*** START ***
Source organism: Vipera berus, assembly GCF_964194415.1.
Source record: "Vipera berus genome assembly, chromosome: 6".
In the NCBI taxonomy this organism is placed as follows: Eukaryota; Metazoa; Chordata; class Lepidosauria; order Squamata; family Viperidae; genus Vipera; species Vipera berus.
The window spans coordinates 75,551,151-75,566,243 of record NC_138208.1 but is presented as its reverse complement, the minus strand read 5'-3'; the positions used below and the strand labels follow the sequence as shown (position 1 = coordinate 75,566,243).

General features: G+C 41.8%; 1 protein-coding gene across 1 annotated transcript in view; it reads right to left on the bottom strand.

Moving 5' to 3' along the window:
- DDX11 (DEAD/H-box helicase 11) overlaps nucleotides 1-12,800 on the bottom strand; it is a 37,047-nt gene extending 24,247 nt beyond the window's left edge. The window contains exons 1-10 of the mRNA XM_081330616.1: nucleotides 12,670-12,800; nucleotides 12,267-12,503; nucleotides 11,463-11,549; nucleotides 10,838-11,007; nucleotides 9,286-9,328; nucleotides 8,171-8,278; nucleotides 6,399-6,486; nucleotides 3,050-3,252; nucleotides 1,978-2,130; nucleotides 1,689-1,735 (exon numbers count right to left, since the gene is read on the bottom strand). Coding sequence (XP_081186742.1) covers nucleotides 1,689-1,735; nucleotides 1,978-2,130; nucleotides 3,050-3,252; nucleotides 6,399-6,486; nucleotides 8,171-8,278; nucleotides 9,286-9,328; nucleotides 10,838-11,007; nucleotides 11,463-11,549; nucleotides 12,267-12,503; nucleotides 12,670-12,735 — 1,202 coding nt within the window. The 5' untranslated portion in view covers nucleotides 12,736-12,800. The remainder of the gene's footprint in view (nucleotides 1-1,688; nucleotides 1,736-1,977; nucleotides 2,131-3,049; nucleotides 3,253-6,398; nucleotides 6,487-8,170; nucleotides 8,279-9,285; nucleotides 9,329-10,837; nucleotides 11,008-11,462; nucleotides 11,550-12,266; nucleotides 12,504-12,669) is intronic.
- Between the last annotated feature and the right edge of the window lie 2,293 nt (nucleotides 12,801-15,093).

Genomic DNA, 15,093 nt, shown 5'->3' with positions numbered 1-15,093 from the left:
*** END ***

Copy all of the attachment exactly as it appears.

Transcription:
Source organism: Vipera berus, assembly GCF_964194415.1.
Source record: "Vipera berus genome assembly, chromosome: 6".
In the NCBI taxonomy this organism is placed as follows: Eukaryota; Metazoa; Chordata; class Lepidosauria; order Squamata; family Viperidae; genus Vipera; species Vipera berus.
The window spans coordinates 75,551,151-75,566,243 of record NC_138208.1 but is presented as its reverse complement, the minus strand read 5'-3'; the positions used below and the strand labels follow the sequence as shown (position 1 = coordinate 75,566,243).

General features: G+C 41.8%; 1 protein-coding gene across 1 annotated transcript in view; it reads right to left on the bottom strand.

Moving 5' to 3' along the window:
- DDX11 (DEAD/H-box helicase 11) overlaps nucleotides 1-12,800 on the bottom strand; it is a 37,047-nt gene extending 24,247 nt beyond the window's left edge. The window contains exons 1-10 of the mRNA XM_081330616.1: nucleotides 12,670-12,800; nucleotides 12,267-12,503; nucleotides 11,463-11,549; nucleotides 10,838-11,007; nucleotides 9,286-9,328; nucleotides 8,171-8,278; nucleotides 6,399-6,486; nucleotides 3,050-3,252; nucleotides 1,978-2,130; nucleotides 1,689-1,735 (exon numbers count right to left, since the gene is read on the bottom strand). Coding sequence (XP_081186742.1) covers nucleotides 1,689-1,735; nucleotides 1,978-2,130; nucleotides 3,050-3,252; nucleotides 6,399-6,486; nucleotides 8,171-8,278; nucleotides 9,286-9,328; nucleotides 10,838-11,007; nucleotides 11,463-11,549; nucleotides 12,267-12,503; nucleotides 12,670-12,735 — 1,202 coding nt within the window. The 5' untranslated portion in view covers nucleotides 12,736-12,800. The remainder of the gene's footprint in view (nucleotides 1-1,688; nucleotides 1,736-1,977; nucleotides 2,131-3,049; nucleotides 3,253-6,398; nucleotides 6,487-8,170; nucleotides 8,279-9,285; nucleotides 9,329-10,837; nucleotides 11,008-11,462; nucleotides 11,550-12,266; nucleotides 12,504-12,669) is intronic.
- Between the last annotated feature and the right edge of the window lie 2,293 nt (nucleotides 12,801-15,093).

Genomic DNA, 15,093 nt, shown 5'->3' with positions numbered 1-15,093 from the left: